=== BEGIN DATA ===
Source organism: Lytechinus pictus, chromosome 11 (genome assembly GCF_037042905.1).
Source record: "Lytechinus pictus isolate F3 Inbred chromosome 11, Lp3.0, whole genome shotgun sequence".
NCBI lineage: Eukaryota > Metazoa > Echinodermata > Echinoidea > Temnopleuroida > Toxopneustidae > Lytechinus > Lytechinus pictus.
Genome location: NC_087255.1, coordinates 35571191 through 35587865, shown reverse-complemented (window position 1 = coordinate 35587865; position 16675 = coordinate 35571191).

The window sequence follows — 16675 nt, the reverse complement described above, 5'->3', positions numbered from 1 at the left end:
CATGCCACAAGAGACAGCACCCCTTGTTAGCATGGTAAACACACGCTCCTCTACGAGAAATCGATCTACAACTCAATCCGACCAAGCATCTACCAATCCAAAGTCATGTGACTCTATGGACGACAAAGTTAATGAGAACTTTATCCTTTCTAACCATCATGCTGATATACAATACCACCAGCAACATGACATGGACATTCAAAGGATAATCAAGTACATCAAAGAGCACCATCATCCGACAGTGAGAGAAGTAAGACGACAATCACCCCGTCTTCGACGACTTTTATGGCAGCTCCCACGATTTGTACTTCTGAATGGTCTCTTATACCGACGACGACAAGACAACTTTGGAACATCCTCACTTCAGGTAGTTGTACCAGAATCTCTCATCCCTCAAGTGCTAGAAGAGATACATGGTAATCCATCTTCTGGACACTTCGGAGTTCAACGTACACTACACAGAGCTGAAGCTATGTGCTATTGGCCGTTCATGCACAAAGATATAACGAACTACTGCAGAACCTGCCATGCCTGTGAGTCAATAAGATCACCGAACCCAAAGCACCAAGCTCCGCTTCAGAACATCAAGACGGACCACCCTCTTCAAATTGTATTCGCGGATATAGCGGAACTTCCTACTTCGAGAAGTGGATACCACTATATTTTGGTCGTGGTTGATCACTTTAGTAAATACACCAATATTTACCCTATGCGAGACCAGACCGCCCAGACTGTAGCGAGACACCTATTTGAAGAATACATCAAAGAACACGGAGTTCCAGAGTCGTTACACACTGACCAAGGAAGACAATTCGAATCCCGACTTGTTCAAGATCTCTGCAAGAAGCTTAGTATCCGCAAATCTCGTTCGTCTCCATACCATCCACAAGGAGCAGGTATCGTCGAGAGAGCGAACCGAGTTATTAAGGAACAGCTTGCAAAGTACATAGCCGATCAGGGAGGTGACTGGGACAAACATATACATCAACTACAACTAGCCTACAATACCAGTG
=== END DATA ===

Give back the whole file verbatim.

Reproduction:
Source organism: Lytechinus pictus, chromosome 11 (genome assembly GCF_037042905.1).
Source record: "Lytechinus pictus isolate F3 Inbred chromosome 11, Lp3.0, whole genome shotgun sequence".
NCBI lineage: Eukaryota > Metazoa > Echinodermata > Echinoidea > Temnopleuroida > Toxopneustidae > Lytechinus > Lytechinus pictus.
Genome location: NC_087255.1, coordinates 35571191 through 35587865, shown reverse-complemented (window position 1 = coordinate 35587865; position 16675 = coordinate 35571191).

The window sequence follows — 16675 nt, the reverse complement described above, 5'->3', positions numbered from 1 at the left end:
CATGCCACAAGAGACAGCACCCCTTGTTAGCATGGTAAACACACGCTCCTCTACGAGAAATCGATCTACAACTCAATCCGACCAAGCATCTACCAATCCAAAGTCATGTGACTCTATGGACGACAAAGTTAATGAGAACTTTATCCTTTCTAACCATCATGCTGATATACAATACCACCAGCAACATGACATGGACATTCAAAGGATAATCAAGTACATCAAAGAGCACCATCATCCGACAGTGAGAGAAGTAAGACGACAATCACCCCGTCTTCGACGACTTTTATGGCAGCTCCCACGATTTGTACTTCTGAATGGTCTCTTATACCGACGACGACAAGACAACTTTGGAACATCCTCACTTCAGGTAGTTGTACCAGAATCTCTCATCCCTCAAGTGCTAGAAGAGATACATGGTAATCCATCTTCTGGACACTTCGGAGTTCAACGTACACTACACAGAGCTGAAGCTATGTGCTATTGGCCGTTCATGCACAAAGATATAACGAACTACTGCAGAACCTGCCATGCCTGTGAGTCAATAAGATCACCGAACCCAAAGCACCAAGCTCCGCTTCAGAACATCAAGACGGACCACCCTCTTCAAATTGTATTCGCGGATATAGCGGAACTTCCTACTTCGAGAAGTGGATACCACTATATTTTGGTCGTGGTTGATCACTTTAGTAAATACACCAATATTTACCCTATGCGAGACCAGACCGCCCAGACTGTAGCGAGACACCTATTTGAAGAATACATCAAAGAACACGGAGTTCCAGAGTCGTTACACACTGACCAAGGAAGACAATTCGAATCCCGACTTGTTCAAGATCTCTGCAAGAAGCTTAGTATCCGCAAATCTCGTTCGTCTCCATACCATCCACAAGGAGCAGGTATCGTCGAGAGAGCGAACCGAGTTATTAAGGAACAGCTTGCAAAGTACATAGCCGATCAGGGAGGTGACTGGGACAAACATATACATCAACTACAACTAGCCTACAATACCAGTG